After the decent vaccine inspired rally that we saw on Monday, markets in Europe had a slightly more tempered look to them on Tuesday as the continued rise in virus cases started to experience a bit more cut through in the face of some disappointing US economic data.

It is slowly becoming apparent that the economic damage being caused by subdued consumer activity is starting to manifest itself in US consumer spending patterns after October retail sales only rose 0.3%, slightly lower than was expected, and the weakest since April.

With cases of coronavirus continuing to rise sharply in the US, and various states locking down in the face of colder weather, and rising cases, it is now becoming much more obvious that the next two months are likely to be even worse for US businesses, particularly since another fiscal stimulus plan still seems quite some way off.

As a consequence, US markets slipped back into negative territory, closing lower for the first time in three days. After yesterday’s modest pullback markets here in Europe look set to continue that softness as the investors start to focus more on the near term issues of the economic damage caused by extended lockdowns and restrictions, rather than the prospect of a vaccine that still remains some weeks away.    

The pound has had a decent run of it in recent days, helped by reports that the EU and UK could arrive at a Brexit deal as soon as next week. While it would be nice to think that will be the case, this seems unlikely, simply because it would go against everything, we know about the brinkmanship that tends to characterise EU negotiations.

It is true that time is running short, however there is more than enough time for a few more twists and turns between now and the end of November. Quite simply the fat lady hasn’t even started to clear her throat yet, let alone sing, so it’s quite likely that we could see a few more wrenches thrown into the gears in the next few days.   

Today’s inflation numbers from the UK and EU are likely to be an unwelcome reminder of the failure of both the Bank of England, as well as the European Central Bank to hit their mandates of a 2% inflation target, despite numerous rate cuts and billions of pounds and euros of asset purchases.

Earlier this month the Bank of England threw another £150bn at the problem in response to the UK government’s decision to shut down a good part of the UK economy for the whole of this month.

For all the good it will do the monetary policy committee may well have been better off simply setting fire to it. Generally, the whole point of monetary easing is to stimulate demand to offset an economic shock, however that is rather hard to do when a good proportion of the population is cooped up at home, and most retail outlets are closed.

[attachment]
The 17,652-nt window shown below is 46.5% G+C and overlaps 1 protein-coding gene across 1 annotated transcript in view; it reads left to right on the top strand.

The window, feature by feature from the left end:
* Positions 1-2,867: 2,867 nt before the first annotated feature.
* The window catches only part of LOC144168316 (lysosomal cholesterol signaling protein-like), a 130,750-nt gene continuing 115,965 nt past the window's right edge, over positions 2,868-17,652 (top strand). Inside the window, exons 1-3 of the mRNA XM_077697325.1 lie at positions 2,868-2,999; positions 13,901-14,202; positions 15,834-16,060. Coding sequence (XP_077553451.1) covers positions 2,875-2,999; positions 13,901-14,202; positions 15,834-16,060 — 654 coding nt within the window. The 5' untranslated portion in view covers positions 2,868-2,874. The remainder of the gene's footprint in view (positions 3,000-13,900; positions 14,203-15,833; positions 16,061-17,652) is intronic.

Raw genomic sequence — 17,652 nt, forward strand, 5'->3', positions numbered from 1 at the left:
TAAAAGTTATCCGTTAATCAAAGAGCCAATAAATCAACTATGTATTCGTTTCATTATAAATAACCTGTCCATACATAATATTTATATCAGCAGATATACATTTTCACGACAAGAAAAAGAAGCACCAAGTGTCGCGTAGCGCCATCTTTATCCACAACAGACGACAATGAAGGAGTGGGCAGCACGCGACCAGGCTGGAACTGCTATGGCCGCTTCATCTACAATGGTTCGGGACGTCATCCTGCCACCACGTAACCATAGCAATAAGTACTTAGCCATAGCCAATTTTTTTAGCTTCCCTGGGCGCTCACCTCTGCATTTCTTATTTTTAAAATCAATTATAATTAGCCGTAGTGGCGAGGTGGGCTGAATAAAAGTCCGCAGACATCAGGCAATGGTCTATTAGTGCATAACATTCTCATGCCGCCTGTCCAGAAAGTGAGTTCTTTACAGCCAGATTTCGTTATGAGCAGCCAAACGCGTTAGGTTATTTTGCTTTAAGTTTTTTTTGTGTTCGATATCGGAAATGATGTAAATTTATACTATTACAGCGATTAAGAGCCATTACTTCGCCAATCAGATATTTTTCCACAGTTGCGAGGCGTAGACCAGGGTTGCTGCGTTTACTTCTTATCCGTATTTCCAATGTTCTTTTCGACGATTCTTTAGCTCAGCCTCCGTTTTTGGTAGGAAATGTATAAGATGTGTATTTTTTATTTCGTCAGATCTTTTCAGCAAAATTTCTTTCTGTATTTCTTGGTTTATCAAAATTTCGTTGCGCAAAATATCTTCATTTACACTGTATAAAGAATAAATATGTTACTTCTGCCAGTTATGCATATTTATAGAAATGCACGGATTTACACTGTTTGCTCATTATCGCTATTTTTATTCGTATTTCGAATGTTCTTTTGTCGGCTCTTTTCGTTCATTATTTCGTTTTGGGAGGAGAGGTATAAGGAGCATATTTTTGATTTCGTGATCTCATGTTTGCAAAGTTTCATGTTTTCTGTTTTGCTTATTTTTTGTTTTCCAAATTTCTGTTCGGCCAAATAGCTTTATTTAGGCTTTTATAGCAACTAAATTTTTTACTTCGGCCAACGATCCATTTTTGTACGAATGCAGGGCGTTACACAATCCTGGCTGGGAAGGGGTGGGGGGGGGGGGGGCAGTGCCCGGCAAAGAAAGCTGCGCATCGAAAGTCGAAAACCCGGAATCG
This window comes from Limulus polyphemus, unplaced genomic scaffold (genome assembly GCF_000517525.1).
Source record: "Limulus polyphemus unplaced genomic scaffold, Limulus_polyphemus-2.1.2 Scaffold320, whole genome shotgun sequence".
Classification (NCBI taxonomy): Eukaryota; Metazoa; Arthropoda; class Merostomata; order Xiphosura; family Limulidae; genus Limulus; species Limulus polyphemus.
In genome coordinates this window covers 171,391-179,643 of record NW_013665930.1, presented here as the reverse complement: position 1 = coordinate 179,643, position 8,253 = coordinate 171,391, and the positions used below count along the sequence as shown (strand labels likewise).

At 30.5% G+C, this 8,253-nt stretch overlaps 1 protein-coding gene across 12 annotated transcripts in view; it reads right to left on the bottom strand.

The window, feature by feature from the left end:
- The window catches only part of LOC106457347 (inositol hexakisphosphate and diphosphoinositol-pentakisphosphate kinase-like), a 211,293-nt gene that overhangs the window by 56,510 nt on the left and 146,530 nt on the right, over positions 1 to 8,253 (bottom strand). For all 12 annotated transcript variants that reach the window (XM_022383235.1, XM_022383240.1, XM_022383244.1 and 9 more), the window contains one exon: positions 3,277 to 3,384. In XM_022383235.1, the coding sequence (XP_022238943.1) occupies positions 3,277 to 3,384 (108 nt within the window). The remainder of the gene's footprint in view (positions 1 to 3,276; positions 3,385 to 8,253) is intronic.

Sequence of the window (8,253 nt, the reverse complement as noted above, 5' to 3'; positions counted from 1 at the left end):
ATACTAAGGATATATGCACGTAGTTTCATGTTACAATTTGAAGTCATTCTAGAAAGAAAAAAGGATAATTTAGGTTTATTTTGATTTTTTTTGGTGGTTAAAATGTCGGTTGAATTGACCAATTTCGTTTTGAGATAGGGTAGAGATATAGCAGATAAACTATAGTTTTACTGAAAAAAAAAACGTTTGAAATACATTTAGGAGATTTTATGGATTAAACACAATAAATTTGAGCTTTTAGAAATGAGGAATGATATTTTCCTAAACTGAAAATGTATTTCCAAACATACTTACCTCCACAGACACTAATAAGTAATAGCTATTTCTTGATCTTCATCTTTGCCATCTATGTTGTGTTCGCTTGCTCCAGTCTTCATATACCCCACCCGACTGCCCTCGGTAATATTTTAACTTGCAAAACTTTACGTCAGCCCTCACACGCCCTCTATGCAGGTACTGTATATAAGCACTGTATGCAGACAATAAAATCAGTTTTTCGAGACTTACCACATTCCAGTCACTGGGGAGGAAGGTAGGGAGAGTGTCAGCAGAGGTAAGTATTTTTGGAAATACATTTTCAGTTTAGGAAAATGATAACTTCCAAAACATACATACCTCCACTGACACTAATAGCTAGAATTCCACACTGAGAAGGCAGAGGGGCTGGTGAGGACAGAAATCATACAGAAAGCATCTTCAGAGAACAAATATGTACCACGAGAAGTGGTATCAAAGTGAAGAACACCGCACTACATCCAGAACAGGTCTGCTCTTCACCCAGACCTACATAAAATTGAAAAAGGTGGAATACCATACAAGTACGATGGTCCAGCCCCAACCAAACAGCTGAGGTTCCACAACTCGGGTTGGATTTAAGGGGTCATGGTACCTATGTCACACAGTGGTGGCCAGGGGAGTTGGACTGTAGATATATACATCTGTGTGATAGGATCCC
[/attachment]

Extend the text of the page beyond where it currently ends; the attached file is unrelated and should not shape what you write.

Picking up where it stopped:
Today’s latest CPI inflation numbers for October are unlikely to show much change from the slight increase to 0.5% that we saw in the September numbers, while core prices are also expected to remain steady at 1.3%.

Factory gate prices, which generally tend to be more forward looking, also show little sign of inflationary pressure with PPI input prices set to decline 2.7%. In the last 12 months PPI input prices have never been out of negative territory, apart from a brief pop higher at the end of last year, and in January. Quite simply there are very few signs of inflationary pressure anywhere in the official headline numbers.

It’s a pretty similar story in Europe, if not even worse, with the final October EU CPI numbers expected to confirm a decline of -0.3%, while core prices are set to remain at a record low of 0.2%, well below the previous record low of 0.6%, which was set in 2015.

EURUSD – closed higher for the fourth day in a row, but progress remains painful. The bias remains for a drift back down towards the 1.1750 level, while below the 1.1900 area. A move below this level opens up a return to the 1.1680 level, and then the lows this month at 1.1600.    

GBPUSD – still looks resilient but needs to move beyond the highs of last week at 1.3315 to target the 1.3420 area. Support currently comes in at the 1.3170 area, while below that at last week’s low at 1.3106. If we break below 1.3070, we could see a move back to the 1.2980 area and 50-day MA. The major support area remains down near the 1.2850 area and the lows this month.      

EURGBP – bias remains for a weaker euro, and a move back towards the 0.8860 lows, while below the 0.9000 area. We need to move up beyond trend line resistance near the 0.9020 area to stabilise and signal a retest of the 0.9080 area and 50-day MA.   

USDJPY – has continued to slip back from cloud resistance at the 105.60 level and towards the support in and around the 104.00 area. A break below 104.00 has the potential to retarget the lows this month at 103.18.